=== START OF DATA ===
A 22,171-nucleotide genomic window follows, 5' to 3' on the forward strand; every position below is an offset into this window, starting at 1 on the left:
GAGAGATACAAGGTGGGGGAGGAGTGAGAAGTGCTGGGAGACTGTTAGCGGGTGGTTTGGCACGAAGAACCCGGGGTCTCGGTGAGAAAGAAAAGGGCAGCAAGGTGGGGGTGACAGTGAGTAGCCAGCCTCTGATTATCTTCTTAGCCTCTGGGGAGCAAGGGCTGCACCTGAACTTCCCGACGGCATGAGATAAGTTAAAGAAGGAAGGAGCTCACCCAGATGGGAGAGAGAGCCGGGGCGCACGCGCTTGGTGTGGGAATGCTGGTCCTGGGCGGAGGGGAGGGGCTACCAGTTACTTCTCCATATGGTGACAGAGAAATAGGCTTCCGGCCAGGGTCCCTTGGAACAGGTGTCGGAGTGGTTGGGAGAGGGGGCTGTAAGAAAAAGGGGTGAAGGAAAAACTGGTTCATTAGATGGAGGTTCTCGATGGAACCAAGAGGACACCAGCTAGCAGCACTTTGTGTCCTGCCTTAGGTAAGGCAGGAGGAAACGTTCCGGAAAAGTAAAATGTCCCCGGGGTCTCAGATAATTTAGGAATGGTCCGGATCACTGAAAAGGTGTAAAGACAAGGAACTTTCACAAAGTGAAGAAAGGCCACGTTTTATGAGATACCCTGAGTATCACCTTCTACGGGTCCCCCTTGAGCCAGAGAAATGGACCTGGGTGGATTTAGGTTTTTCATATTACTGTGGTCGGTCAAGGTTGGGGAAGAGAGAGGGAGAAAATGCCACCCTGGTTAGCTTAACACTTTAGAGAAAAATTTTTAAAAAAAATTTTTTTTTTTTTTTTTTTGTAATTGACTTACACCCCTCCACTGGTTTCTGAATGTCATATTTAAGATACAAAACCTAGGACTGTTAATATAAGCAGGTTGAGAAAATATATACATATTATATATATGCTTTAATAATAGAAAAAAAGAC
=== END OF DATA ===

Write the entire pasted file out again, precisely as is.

A 22,171-nucleotide genomic window follows, 5' to 3' on the forward strand; every position below is an offset into this window, starting at 1 on the left:
GAGAGATACAAGGTGGGGGAGGAGTGAGAAGTGCTGGGAGACTGTTAGCGGGTGGTTTGGCACGAAGAACCCGGGGTCTCGGTGAGAAAGAAAAGGGCAGCAAGGTGGGGGTGACAGTGAGTAGCCAGCCTCTGATTATCTTCTTAGCCTCTGGGGAGCAAGGGCTGCACCTGAACTTCCCGACGGCATGAGATAAGTTAAAGAAGGAAGGAGCTCACCCAGATGGGAGAGAGAGCCGGGGCGCACGCGCTTGGTGTGGGAATGCTGGTCCTGGGCGGAGGGGAGGGGCTACCAGTTACTTCTCCATATGGTGACAGAGAAATAGGCTTCCGGCCAGGGTCCCTTGGAACAGGTGTCGGAGTGGTTGGGAGAGGGGGCTGTAAGAAAAAGGGGTGAAGGAAAAACTGGTTCATTAGATGGAGGTTCTCGATGGAACCAAGAGGACACCAGCTAGCAGCACTTTGTGTCCTGCCTTAGGTAAGGCAGGAGGAAACGTTCCGGAAAAGTAAAATGTCCCCGGGGTCTCAGATAATTTAGGAATGGTCCGGATCACTGAAAAGGTGTAAAGACAAGGAACTTTCACAAAGTGAAGAAAGGCCACGTTTTATGAGATACCCTGAGTATCACCTTCTACGGGTCCCCCTTGAGCCAGAGAAATGGACCTGGGTGGATTTAGGTTTTTCATATTACTGTGGTCGGTCAAGGTTGGGGAAGAGAGAGGGAGAAAATGCCACCCTGGTTAGCTTAACACTTTAGAGAAAAATTTTTAAAAAAAATTTTTTTTTTTTTTTTTTTGTAATTGACTTACACCCCTCCACTGGTTTCTGAATGTCATATTTAAGATACAAAACCTAGGACTGTTAATATAAGCAGGTTGAGAAAATATATACATATTATATATATGCTTTAATAATAGAAAAAAAGAC